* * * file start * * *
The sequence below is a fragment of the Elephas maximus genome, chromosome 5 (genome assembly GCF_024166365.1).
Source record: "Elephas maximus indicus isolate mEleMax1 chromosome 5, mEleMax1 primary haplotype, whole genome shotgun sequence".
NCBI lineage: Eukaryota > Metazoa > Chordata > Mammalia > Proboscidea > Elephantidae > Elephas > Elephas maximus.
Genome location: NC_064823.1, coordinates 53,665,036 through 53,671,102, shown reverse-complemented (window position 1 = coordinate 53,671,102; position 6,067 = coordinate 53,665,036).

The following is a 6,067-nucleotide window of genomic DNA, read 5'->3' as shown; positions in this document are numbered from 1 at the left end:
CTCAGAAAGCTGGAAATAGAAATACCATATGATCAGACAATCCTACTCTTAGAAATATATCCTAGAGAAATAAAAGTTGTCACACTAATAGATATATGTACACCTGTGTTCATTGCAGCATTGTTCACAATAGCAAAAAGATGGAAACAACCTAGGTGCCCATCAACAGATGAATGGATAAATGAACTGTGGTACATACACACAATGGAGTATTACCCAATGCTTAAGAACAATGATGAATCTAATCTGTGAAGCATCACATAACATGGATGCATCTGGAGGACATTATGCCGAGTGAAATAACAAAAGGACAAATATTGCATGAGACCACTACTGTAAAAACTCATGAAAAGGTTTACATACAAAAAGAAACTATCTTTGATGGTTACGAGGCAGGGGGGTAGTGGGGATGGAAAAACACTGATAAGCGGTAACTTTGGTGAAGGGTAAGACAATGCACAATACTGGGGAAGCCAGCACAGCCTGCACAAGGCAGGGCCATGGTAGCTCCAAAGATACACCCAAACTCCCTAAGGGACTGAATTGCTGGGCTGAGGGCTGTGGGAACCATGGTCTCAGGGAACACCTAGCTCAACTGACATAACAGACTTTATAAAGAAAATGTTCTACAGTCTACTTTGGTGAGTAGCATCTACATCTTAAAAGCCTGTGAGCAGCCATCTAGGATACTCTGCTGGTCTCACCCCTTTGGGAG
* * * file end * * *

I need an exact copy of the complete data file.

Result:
The sequence below is a fragment of the Elephas maximus genome, chromosome 5 (genome assembly GCF_024166365.1).
Source record: "Elephas maximus indicus isolate mEleMax1 chromosome 5, mEleMax1 primary haplotype, whole genome shotgun sequence".
NCBI lineage: Eukaryota > Metazoa > Chordata > Mammalia > Proboscidea > Elephantidae > Elephas > Elephas maximus.
Genome location: NC_064823.1, coordinates 53,665,036 through 53,671,102, shown reverse-complemented (window position 1 = coordinate 53,671,102; position 6,067 = coordinate 53,665,036).

The following is a 6,067-nucleotide window of genomic DNA, read 5'->3' as shown; positions in this document are numbered from 1 at the left end:
CTCAGAAAGCTGGAAATAGAAATACCATATGATCAGACAATCCTACTCTTAGAAATATATCCTAGAGAAATAAAAGTTGTCACACTAATAGATATATGTACACCTGTGTTCATTGCAGCATTGTTCACAATAGCAAAAAGATGGAAACAACCTAGGTGCCCATCAACAGATGAATGGATAAATGAACTGTGGTACATACACACAATGGAGTATTACCCAATGCTTAAGAACAATGATGAATCTAATCTGTGAAGCATCACATAACATGGATGCATCTGGAGGACATTATGCCGAGTGAAATAACAAAAGGACAAATATTGCATGAGACCACTACTGTAAAAACTCATGAAAAGGTTTACATACAAAAAGAAACTATCTTTGATGGTTACGAGGCAGGGGGGTAGTGGGGATGGAAAAACACTGATAAGCGGTAACTTTGGTGAAGGGTAAGACAATGCACAATACTGGGGAAGCCAGCACAGCCTGCACAAGGCAGGGCCATGGTAGCTCCAAAGATACACCCAAACTCCCTAAGGGACTGAATTGCTGGGCTGAGGGCTGTGGGAACCATGGTCTCAGGGAACACCTAGCTCAACTGACATAACAGACTTTATAAAGAAAATGTTCTACAGTCTACTTTGGTGAGTAGCATCTACATCTTAAAAGCCTGTGAGCAGCCATCTAGGATACTCTGCTGGTCTCACCCCTTTGGGAG